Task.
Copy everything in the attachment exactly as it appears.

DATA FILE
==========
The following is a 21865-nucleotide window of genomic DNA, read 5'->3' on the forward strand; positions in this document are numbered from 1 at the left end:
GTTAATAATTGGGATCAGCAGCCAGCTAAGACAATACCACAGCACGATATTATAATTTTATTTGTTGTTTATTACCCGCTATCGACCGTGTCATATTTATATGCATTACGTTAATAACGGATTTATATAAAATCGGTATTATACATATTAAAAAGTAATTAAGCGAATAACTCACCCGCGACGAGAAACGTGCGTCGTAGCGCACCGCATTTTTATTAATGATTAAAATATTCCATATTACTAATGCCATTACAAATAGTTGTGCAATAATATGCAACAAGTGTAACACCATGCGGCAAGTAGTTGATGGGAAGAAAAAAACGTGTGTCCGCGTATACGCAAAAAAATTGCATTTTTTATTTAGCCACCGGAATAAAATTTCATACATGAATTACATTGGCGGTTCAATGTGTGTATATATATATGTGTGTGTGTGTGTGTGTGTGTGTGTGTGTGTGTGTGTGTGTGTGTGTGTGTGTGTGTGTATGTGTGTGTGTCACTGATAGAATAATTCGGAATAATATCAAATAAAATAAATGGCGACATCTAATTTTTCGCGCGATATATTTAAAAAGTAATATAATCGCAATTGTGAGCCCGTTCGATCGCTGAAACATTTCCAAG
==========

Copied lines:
The following is a 21865-nucleotide window of genomic DNA, read 5'->3' on the forward strand; positions in this document are numbered from 1 at the left end:
GTTAATAATTGGGATCAGCAGCCAGCTAAGACAATACCACAGCACGATATTATAATTTTATTTGTTGTTTATTACCCGCTATCGACCGTGTCATATTTATATGCATTACGTTAATAACGGATTTATATAAAATCGGTATTATACATATTAAAAAGTAATTAAGCGAATAACTCACCCGCGACGAGAAACGTGCGTCGTAGCGCACCGCATTTTTATTAATGATTAAAATATTCCATATTACTAATGCCATTACAAATAGTTGTGCAATAATATGCAACAAGTGTAACACCATGCGGCAAGTAGTTGATGGGAAGAAAAAAACGTGTGTCCGCGTATACGCAAAAAAATTGCATTTTTTATTTAGCCACCGGAATAAAATTTCATACATGAATTACATTGGCGGTTCAATGTGTGTATATATATATGTGTGTGTGTGTGTGTGTGTGTGTGTGTGTGTGTGTGTGTGTGTGTGTGTGTGTGTGTGTATGTGTGTGTGTCACTGATAGAATAATTCGGAATAATATCAAATAAAATAAATGGCGACATCTAATTTTTCGCGCGATATATTTAAAAAGTAATATAATCGCAATTGTGAGCCCGTTCGATCGCTGAAACATTTCCAAG